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Summary:

Last month’s SIAA OnDemand Conference saw the launch of RocketLawyer’s ‘web-based law office’ – a service that may prove to be a useful DIY legal utility for freelancers, web workers and startups. RocketLawyer is essentially a library of legal forms  – covering the spectrum of business […]

rocketlawyerLast month’s SIAA OnDemand Conference saw the launch of RocketLawyer’s ‘web-based law office’ – a service that may prove to be a useful DIY legal utility for freelancers, web workers and startups.

RocketLawyer is essentially a library of legal forms  – covering the spectrum of business and corporate law, ranging from wills, pre-nups and leases to NDAs, employment contracts and incorporation agreements – that enables legal advice and execution to be delivered just as web applications enabled software to be delivered as a service. At its heart, the forms are simply a vehicle for connecting lawyers to clients, but the self-service element allows for a large part of the costs incurred to be mimised as lawyers are only required for the final review stage.

It’s this latter review stage that’s perhaps most intriguing. Most users wishing to execute legal agreements will take some time to research an area and perhaps understand many of the principles and necessary steps. However, selecting a lawyer for final completion is usually driven by word of mouth. In an online service such as RocketLawyer.com, selecting from the available lawyers is perhaps harder to accomplish.

RocketLawyer’s offline equivalents – packs of legal forms – have been available for many years from major retailers, but perhaps simply transposing them to a digital environment is not enough. The real value of such a service isn’t availability of the forms, but the legal expertise behind them…the lawyers.

Perhaps what’s necessary is an eBay feedback score style ‘reputation’ metric for digitally-available lawyers, maybe coupled with a social network, helping users find trusted attorneys and review testimonials, but also enabling lawyers to use successful clients for introductions.

There’s some obvious, evident value in something like RocketLawyer, but perhaps a sprinkling of Web 2.0 magic could help deliver real, trusted value to lawyers and their clients.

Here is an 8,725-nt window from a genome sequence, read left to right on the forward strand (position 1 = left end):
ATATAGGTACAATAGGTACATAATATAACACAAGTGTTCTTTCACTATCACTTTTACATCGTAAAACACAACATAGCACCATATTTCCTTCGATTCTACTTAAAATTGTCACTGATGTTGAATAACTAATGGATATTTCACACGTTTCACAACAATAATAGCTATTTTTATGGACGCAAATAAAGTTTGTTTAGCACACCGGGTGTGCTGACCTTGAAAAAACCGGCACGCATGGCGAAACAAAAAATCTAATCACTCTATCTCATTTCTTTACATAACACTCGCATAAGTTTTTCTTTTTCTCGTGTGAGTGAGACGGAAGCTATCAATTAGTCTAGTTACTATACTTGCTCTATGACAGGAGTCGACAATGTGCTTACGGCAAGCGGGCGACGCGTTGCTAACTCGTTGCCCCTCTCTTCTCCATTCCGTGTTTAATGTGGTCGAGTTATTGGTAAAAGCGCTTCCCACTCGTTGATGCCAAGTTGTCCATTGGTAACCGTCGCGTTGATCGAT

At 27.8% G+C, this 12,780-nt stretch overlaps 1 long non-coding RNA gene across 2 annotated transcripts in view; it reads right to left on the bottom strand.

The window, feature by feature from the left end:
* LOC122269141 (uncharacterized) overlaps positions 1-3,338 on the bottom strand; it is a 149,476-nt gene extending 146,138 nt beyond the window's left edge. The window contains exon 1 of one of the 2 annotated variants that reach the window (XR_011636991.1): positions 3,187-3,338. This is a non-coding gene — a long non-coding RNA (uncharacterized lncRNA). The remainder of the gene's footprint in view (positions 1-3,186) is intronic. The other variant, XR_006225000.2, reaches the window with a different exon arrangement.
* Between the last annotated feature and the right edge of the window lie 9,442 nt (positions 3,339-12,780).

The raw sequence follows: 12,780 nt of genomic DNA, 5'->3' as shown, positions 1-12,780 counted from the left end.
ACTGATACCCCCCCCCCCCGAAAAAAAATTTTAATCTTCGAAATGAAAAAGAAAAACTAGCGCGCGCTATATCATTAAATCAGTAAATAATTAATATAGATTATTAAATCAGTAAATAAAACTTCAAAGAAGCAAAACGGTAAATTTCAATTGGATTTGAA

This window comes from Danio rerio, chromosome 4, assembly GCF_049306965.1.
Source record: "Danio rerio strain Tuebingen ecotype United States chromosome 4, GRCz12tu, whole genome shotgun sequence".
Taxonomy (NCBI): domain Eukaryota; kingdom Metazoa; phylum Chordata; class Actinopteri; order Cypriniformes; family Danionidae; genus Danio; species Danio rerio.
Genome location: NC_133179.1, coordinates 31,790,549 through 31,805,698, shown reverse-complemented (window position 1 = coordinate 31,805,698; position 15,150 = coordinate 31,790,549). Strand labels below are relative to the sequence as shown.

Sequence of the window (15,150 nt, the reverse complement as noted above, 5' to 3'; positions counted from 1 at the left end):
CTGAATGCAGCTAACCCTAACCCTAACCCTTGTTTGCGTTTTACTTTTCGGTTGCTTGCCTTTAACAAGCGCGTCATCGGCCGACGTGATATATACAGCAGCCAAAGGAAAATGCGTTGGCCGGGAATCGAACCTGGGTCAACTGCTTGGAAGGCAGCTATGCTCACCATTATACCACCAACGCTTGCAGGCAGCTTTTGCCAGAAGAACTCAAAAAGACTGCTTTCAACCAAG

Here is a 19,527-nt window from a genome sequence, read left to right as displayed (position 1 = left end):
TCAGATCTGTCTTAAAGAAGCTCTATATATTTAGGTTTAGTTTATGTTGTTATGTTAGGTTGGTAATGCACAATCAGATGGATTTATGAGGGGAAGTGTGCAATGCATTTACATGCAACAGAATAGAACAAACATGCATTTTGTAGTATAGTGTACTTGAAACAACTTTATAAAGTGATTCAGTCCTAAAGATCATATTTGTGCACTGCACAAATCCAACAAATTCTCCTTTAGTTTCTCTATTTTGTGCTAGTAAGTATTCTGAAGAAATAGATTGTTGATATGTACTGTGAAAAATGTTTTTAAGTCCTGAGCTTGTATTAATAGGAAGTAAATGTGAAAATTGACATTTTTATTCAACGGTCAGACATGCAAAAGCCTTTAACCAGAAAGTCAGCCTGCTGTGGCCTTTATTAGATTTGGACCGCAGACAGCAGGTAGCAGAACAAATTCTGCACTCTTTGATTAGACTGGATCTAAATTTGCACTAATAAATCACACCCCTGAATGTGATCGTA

By Imran Ali

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  1. “… covering the spectrum of US business and corporate law”

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  2. The legal profession is an interesting case: so completely necessary, yet so completely mistrusted by the public. The older I get, the more I realize how unfortunate that dichotomy is. Everyone needs a competent, trustworthy lawyer – but the public fears them more than the dentist. I think you are absolutely correct in saying that Web 2.0 social interaction could go a long way toward healing the rift. When you have a public relations problem and a trust problem, the only way to solve it is through 2-way communication. A well-implemented service like that would be a real benefit to society.

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  3. craig j melwing Tuesday, August 25, 2009

    please contact me at 310 4671728, I need to talk to you. craig j melwing

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  4. Barbara J Kelsey Wednesday, December 16, 2009

    Please call me at 941-575-9306 I need to talk to you.
    Best Regards,
    Barbara J. Kelsey

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  5. [...] RocketLawyer has a collection of business legal forms ranging from consulting agreements to articles of incorporation. You fill out a simple questionnaire and a document is customized based on your answers. Other features include e-signature and the ability to collaborate on documents. Google Docs users can also use free RocketLawyer templates, but you’ll have to customize them yourself. If you want to know more about RocketLawyer, start by reading Imran’s review. [...]

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